Irish families began leaving their homeland for North America in the late 18th century. These families were usually modestly well off, but they were looking forward to owning and working on a sizable tract of land of their own. This pattern of emigration continued until the 1840s when the Great Potato Famine sparked a major exodus of destitute and desperate Irish people. These people were not leaving for a grant of land in North America because by this time the East Coast had reached its saturation point and free land was scarce. They were merely looking to escape the disease, starvation, and hopelessness that Ireland had fallen into. Although these unfortunate immigrants did not receive a warm welcome by the established populations in the United States and what would become Canada, they were absolutely critical to the rapid development that these two nations enjoyed. They would help populate the western lands and provide the cheap labor required for a rapid industrialization. An examination of passenger and immigration lists has revealed many early bearers of the name MacDonawynn or one of its variants: Daniell Donavan who settled in Barbados in 1680; Ann, Bat, Bridget, and Catharine Donavan all settled in Boston Massachusetts between 1847 and 1850; they also settled in Philadelphia, Pennsylvania Maryland, and New York.

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MacDonawynn Family Crest Products


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MacDonawynn Family Crest Products




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See Also


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See Also




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Citations


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Citations



    Other References

    1. O'Hart, John. Irish Pedigress 5th Edition in 2 Volumes. Baltimore: Genealogical Publishing, 1976. Print. (ISBN 0-8063-0737-4).
    2. Read, Charles Anderson. The Cabinet of Irish Literature Selections from the Works of the Chief Poets, Orators and Prose Writers of Ireland 4 Volumes. London: Blackie and Son, 1884. Print.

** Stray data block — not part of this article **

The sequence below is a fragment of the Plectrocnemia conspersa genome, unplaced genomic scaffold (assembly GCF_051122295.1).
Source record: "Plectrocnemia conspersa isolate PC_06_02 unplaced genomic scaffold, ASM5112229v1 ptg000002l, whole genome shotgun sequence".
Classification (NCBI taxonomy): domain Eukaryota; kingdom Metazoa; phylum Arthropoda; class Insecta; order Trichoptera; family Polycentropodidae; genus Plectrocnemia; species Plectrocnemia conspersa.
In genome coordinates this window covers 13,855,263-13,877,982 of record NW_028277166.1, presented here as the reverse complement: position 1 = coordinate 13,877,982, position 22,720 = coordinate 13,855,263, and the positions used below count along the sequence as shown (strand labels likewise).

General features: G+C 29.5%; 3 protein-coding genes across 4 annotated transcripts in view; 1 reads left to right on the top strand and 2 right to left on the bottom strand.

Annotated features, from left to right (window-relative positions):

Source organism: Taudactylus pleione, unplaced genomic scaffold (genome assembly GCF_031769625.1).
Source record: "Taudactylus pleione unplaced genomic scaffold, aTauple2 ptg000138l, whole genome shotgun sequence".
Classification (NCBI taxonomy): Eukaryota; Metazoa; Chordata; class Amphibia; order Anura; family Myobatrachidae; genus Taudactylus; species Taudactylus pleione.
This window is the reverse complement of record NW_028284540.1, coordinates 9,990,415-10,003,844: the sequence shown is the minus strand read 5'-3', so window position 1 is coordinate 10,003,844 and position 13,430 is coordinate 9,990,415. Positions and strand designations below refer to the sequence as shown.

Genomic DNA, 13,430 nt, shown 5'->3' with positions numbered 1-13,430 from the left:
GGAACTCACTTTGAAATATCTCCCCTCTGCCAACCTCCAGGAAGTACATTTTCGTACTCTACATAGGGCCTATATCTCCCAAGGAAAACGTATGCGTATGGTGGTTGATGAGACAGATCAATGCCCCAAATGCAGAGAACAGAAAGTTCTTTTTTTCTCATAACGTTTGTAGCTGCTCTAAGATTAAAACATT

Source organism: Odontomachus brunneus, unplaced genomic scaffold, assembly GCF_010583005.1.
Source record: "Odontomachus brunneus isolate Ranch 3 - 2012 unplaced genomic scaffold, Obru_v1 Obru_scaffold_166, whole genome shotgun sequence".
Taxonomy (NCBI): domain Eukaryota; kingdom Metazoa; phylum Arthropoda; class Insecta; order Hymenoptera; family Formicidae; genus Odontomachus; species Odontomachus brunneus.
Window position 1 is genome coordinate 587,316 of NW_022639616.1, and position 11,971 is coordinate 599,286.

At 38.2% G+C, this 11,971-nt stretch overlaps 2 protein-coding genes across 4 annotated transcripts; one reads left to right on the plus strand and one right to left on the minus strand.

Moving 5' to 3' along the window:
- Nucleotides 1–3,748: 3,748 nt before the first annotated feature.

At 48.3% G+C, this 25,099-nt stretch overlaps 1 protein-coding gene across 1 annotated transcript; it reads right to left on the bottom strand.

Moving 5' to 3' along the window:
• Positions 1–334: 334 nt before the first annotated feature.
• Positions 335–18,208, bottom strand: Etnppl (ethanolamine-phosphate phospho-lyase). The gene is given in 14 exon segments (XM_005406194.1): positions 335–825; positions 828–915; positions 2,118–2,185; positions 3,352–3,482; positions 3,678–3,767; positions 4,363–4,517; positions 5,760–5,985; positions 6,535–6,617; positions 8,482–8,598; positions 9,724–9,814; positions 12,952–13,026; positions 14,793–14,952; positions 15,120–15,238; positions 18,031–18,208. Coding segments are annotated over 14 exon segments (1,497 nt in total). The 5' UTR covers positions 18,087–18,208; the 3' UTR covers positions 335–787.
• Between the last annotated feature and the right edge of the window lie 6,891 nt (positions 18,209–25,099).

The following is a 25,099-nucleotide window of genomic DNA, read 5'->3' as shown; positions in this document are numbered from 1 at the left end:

3. Woulfe, Rev. Patrick. Irish Names and Surnames Collected and Edited with Explanatory and Historical Notes. Kansas City: Genealogical Foundation, 1992. Print. (ISBN 0-940134-403).
    4. Robb H. Amanda and Andrew Chesler. Encyclopedia of American Family Names. New York: Haper Collins, 1995. Print. (ISBN 0-06-270075-8).
    5. MacLysaght, Edward. Mores Irish Familes. Dublin: Irish Academic, 1982. Print. (ISBN 0-7165-0126-0).
    6. Woodham-Smith, Cecil. The Great Hunger Ireland 1845-1849. New York: Old Town Books, 1962. Print. (ISBN 0-88029-385-3).
    7. Hickey, D.J. and J.E. Doherty. A New Dictionary of Irish History form 1800 2nd Edition. Dublin: Gil & MacMillian, 2003. Print.
    8. Donovan, George Francis. The Pre-Revolutionary Irish in Massachusetts 1620-1775. Menasha, WI: Geroge Banta Publsihing Co., 1932. Print.
    9. Browning, Charles H. Americans of Royal Descent. Baltimore: Genealogical Publishing. Print.
    10. Zieber, Eugene. Heraldry in America. Philadelphia: Genealogical Publishing Co. Print.
    11. ...

    The MacDonawynn Family Crest was acquired from the Houseofnames.com archives. The MacDonawynn Family Crest was drawn according to heraldic standards based on published blazons. We generally include the oldest published family crest once associated with each surname.

    This page was last modified on 29 January 2014 at 12:41.